Russian Custard

by Sarah TheHealthyHomeEconomist May 26, 2011

russian custardWhen my husband and I were on the (temporary) GAPS Diet to improve our gut health, one of our favorite treats hands down was Russian Custard.

Russian Custard is an excellent substitute for cream and works well for any recipe which calls for cream.

Cream, if you recall, is not permitted on the GAPS Diet as it is high in lactose (milk sugar), which is a disaccharide (double sugar) which cannot be digested in a compromised gut environment.  Once the gut heals, of course, lactose can be digested easily so the avoidance of cream is only a temporary measure.

In addition to fruit, Russian Custard can be served on its own or with a handful of chopped nuts – soaked overnight in salt water and dehydrated, of course, to vastly improve digestibility.  You can also use sprouted nuts if you are short on time (sources).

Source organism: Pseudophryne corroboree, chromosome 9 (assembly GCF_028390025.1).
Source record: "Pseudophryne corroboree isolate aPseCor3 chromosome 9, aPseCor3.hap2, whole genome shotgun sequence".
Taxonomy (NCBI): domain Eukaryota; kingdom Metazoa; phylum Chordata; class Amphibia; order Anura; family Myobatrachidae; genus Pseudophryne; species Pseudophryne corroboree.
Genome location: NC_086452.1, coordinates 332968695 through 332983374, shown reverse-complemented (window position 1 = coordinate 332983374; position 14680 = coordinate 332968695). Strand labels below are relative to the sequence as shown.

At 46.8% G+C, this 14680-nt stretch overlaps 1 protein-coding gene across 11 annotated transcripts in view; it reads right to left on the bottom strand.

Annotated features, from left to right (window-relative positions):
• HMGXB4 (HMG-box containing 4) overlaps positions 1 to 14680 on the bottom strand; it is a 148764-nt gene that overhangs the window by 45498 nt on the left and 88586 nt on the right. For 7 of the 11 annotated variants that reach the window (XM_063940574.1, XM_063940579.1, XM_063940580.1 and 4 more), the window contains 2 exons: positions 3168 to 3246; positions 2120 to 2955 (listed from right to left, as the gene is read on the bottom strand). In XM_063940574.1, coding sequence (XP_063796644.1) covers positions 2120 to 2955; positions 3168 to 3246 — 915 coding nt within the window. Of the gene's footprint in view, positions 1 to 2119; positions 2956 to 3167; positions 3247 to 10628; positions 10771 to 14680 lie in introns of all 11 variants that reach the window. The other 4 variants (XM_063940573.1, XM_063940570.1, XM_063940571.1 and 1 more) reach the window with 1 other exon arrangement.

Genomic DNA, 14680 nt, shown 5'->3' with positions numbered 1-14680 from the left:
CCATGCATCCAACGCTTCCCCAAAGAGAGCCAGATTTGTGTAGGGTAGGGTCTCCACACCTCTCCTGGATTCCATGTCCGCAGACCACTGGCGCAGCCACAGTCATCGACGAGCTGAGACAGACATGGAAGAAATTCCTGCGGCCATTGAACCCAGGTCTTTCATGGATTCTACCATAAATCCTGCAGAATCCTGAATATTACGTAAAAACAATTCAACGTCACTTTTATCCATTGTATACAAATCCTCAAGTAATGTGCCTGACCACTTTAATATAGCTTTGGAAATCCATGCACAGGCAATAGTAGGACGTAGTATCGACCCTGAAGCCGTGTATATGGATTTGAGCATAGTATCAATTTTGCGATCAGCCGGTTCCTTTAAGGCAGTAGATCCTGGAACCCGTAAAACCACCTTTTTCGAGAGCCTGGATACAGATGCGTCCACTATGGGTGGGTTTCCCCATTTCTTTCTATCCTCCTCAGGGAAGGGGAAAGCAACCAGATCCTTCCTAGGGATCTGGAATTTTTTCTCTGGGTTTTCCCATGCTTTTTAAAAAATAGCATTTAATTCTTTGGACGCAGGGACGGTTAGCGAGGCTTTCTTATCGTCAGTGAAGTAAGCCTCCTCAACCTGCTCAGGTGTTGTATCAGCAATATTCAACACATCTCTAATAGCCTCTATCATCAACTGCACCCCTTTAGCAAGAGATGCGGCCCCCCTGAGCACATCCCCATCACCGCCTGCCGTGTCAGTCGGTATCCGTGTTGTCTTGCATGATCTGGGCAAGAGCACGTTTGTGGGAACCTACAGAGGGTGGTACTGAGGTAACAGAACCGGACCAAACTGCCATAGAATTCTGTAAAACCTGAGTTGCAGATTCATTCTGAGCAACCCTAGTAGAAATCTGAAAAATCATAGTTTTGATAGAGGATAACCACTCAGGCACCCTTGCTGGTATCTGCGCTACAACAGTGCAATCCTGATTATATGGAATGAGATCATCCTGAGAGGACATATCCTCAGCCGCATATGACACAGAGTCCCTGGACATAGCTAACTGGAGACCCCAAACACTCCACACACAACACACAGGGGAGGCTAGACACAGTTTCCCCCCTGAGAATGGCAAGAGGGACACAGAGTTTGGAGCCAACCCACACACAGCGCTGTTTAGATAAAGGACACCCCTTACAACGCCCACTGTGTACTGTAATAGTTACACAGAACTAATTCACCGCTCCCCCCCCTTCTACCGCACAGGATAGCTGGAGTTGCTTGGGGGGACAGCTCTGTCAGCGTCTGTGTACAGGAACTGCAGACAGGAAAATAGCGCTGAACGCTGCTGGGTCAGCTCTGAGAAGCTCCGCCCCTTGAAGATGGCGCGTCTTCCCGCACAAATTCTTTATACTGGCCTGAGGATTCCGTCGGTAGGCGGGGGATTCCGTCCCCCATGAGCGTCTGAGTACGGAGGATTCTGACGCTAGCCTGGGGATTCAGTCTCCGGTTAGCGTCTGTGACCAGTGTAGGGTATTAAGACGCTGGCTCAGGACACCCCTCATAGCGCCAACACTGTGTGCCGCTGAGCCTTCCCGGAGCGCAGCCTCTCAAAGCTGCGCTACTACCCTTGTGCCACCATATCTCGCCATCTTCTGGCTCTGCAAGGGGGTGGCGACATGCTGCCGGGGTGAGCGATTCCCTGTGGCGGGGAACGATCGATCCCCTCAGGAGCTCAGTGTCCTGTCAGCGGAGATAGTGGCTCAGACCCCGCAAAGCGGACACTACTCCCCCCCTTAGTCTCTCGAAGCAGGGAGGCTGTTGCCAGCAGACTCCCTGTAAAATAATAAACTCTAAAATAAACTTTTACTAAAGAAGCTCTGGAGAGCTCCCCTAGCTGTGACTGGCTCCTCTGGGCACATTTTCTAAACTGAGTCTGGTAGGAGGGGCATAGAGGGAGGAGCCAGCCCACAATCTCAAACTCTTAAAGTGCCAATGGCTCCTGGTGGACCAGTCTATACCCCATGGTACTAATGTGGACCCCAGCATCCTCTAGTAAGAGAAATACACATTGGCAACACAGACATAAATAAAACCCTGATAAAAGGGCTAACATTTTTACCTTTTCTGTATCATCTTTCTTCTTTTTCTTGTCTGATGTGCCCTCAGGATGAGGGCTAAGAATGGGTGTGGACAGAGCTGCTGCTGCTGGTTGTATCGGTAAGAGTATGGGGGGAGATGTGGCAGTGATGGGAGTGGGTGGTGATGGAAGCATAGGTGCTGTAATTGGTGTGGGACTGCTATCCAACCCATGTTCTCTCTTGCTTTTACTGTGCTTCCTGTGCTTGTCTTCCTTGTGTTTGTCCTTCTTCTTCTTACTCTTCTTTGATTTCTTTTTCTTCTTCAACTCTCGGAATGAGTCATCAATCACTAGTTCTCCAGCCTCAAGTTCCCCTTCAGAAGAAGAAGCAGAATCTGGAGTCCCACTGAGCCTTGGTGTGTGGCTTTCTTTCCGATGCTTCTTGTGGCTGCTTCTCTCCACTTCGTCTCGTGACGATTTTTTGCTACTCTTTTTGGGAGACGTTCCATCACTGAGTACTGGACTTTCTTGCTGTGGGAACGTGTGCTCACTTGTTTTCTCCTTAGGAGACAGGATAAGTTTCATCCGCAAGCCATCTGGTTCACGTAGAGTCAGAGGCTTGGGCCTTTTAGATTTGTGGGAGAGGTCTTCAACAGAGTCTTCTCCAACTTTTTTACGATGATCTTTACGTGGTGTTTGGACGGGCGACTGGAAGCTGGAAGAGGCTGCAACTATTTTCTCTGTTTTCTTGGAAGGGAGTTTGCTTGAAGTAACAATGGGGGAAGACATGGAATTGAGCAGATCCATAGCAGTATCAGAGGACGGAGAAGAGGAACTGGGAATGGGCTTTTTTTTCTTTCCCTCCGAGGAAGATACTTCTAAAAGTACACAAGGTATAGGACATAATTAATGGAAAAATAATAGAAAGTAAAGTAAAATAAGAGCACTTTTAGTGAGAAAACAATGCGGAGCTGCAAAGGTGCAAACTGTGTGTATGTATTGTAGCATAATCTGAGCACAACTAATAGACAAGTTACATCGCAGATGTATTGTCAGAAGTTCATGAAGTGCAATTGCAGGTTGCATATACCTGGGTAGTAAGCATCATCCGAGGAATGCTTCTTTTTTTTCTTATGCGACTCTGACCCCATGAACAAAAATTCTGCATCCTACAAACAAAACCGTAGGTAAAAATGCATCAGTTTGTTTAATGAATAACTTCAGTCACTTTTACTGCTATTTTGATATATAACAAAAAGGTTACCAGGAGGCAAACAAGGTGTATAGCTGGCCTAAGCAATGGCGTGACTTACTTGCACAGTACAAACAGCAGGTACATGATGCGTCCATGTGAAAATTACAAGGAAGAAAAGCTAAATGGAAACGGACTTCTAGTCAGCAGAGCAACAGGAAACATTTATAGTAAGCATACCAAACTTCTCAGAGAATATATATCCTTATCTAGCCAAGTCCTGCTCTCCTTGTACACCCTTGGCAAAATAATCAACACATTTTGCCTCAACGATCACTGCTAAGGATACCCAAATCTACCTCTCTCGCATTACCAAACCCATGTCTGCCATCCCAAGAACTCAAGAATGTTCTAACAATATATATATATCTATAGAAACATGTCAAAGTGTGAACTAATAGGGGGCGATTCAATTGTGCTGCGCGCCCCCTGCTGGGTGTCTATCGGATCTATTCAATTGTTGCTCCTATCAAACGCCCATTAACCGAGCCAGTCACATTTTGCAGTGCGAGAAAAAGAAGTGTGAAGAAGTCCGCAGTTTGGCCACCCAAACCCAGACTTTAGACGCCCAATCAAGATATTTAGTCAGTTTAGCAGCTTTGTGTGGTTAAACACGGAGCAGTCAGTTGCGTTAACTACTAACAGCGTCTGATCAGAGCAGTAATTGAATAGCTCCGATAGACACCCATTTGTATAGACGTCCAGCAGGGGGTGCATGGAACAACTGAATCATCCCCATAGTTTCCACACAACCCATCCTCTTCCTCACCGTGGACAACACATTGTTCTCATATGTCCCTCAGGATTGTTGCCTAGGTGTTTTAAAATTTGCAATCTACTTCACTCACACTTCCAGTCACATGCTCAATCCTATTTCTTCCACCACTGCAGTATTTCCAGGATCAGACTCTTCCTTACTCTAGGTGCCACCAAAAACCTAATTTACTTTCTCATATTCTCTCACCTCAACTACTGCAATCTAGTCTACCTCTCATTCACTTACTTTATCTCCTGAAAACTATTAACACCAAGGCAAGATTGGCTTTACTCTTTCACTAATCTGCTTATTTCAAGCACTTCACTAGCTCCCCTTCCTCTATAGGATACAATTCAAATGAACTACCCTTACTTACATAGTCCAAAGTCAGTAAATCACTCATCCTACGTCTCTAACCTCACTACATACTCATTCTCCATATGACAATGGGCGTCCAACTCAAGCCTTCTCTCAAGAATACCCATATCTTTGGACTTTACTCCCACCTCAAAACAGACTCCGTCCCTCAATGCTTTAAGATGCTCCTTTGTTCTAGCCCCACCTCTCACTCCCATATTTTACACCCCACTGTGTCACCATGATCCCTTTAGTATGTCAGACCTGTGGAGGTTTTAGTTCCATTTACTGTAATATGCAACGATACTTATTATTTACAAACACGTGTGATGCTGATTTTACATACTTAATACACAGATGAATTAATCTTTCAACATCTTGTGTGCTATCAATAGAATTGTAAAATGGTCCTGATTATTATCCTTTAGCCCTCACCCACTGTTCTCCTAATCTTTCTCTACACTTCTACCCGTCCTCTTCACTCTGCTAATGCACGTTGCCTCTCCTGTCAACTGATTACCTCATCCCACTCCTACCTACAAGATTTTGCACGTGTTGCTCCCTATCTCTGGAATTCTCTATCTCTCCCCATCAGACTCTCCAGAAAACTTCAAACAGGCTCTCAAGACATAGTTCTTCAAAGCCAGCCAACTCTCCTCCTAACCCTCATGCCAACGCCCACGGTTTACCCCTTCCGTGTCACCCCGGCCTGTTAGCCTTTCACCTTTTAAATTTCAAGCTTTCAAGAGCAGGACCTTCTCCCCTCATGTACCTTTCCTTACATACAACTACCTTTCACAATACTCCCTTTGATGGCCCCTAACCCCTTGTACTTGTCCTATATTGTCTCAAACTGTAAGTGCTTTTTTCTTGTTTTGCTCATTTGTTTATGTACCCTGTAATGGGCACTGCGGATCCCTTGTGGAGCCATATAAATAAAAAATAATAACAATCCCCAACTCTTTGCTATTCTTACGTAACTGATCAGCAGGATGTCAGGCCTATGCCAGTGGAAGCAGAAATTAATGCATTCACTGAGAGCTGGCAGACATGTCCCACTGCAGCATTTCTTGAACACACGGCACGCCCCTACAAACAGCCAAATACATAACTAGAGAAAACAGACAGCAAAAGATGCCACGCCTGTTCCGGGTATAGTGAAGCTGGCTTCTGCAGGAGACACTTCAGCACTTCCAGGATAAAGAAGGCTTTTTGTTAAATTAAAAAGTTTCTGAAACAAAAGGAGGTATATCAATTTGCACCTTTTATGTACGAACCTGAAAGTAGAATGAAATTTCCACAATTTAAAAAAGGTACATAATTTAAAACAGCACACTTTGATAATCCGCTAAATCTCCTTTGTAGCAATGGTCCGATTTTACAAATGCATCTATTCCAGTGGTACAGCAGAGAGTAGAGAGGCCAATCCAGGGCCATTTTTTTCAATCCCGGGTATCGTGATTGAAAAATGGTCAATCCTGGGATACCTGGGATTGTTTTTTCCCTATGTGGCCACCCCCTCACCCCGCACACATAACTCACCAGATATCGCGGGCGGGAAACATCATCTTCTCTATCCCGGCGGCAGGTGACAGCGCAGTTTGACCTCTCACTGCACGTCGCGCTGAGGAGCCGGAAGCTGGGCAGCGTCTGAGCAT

Never soaked nuts before?  It’s a snap. Just mix 1 TBL sea salt in enough filtered water to cover 4 cups of raw nuts of choice.  Drain salt water after 8 -12 hours (except for cashews which should only be soaked for 6 hours) and then dry in a warm, 150F oven (dry cashews at 200F).  You will be AMAZED at how much easier nuts are to digest and how much tastier they are when you do this.

Back to the Russian Custard  ….

The key to Russian Custard is the quality of the eggs you use.  Egg yolks are extremely nutritious and easily digested (can you believe some misinformed people still throw them out and make egg white omelets???).

Deep yellow – orange colored egg yolks are one of the highest food sources of choline, a critical nutrient that protects the liver from overconsumption of sugar, refined carbohydrates, and polyunsaturated vegetable oils.